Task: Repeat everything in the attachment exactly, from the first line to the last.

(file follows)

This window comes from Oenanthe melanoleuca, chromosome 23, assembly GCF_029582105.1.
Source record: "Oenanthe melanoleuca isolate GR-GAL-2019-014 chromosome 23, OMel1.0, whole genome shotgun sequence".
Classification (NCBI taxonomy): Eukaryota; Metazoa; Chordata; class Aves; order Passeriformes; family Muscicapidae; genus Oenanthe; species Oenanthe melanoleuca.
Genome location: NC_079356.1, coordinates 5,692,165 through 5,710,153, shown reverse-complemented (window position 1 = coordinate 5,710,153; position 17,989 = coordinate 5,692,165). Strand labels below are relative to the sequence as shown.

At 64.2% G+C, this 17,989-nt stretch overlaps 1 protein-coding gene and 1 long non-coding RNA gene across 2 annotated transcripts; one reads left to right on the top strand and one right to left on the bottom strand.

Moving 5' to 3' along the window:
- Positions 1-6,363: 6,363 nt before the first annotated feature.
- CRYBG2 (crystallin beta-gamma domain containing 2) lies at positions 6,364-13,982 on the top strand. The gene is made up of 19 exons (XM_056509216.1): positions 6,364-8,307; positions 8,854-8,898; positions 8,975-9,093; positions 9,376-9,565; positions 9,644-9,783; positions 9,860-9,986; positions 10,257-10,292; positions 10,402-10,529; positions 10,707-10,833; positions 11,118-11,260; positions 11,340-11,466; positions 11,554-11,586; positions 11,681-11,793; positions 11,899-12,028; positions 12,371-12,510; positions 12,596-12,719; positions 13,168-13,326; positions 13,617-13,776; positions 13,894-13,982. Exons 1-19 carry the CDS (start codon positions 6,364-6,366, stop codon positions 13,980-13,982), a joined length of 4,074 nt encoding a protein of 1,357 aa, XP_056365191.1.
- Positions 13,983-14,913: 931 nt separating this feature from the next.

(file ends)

This window comes from Oenanthe melanoleuca, chromosome 23, assembly GCF_029582105.1.
Source record: "Oenanthe melanoleuca isolate GR-GAL-2019-014 chromosome 23, OMel1.0, whole genome shotgun sequence".
Classification (NCBI taxonomy): Eukaryota; Metazoa; Chordata; class Aves; order Passeriformes; family Muscicapidae; genus Oenanthe; species Oenanthe melanoleuca.
Genome location: NC_079356.1, coordinates 5,692,165 through 5,710,153, shown reverse-complemented (window position 1 = coordinate 5,710,153; position 17,989 = coordinate 5,692,165). Strand labels below are relative to the sequence as shown.

At 64.2% G+C, this 17,989-nt stretch overlaps 1 protein-coding gene and 1 long non-coding RNA gene across 2 annotated transcripts; one reads left to right on the top strand and one right to left on the bottom strand.

Moving 5' to 3' along the window:
- Positions 1-6,363: 6,363 nt before the first annotated feature.
- CRYBG2 (crystallin beta-gamma domain containing 2) lies at positions 6,364-13,982 on the top strand. The gene is made up of 19 exons (XM_056509216.1): positions 6,364-8,307; positions 8,854-8,898; positions 8,975-9,093; positions 9,376-9,565; positions 9,644-9,783; positions 9,860-9,986; positions 10,257-10,292; positions 10,402-10,529; positions 10,707-10,833; positions 11,118-11,260; positions 11,340-11,466; positions 11,554-11,586; positions 11,681-11,793; positions 11,899-12,028; positions 12,371-12,510; positions 12,596-12,719; positions 13,168-13,326; positions 13,617-13,776; positions 13,894-13,982. Exons 1-19 carry the CDS (start codon positions 6,364-6,366, stop codon positions 13,980-13,982), a joined length of 4,074 nt encoding a protein of 1,357 aa, XP_056365191.1.
- Positions 13,983-14,913: 931 nt separating this feature from the next.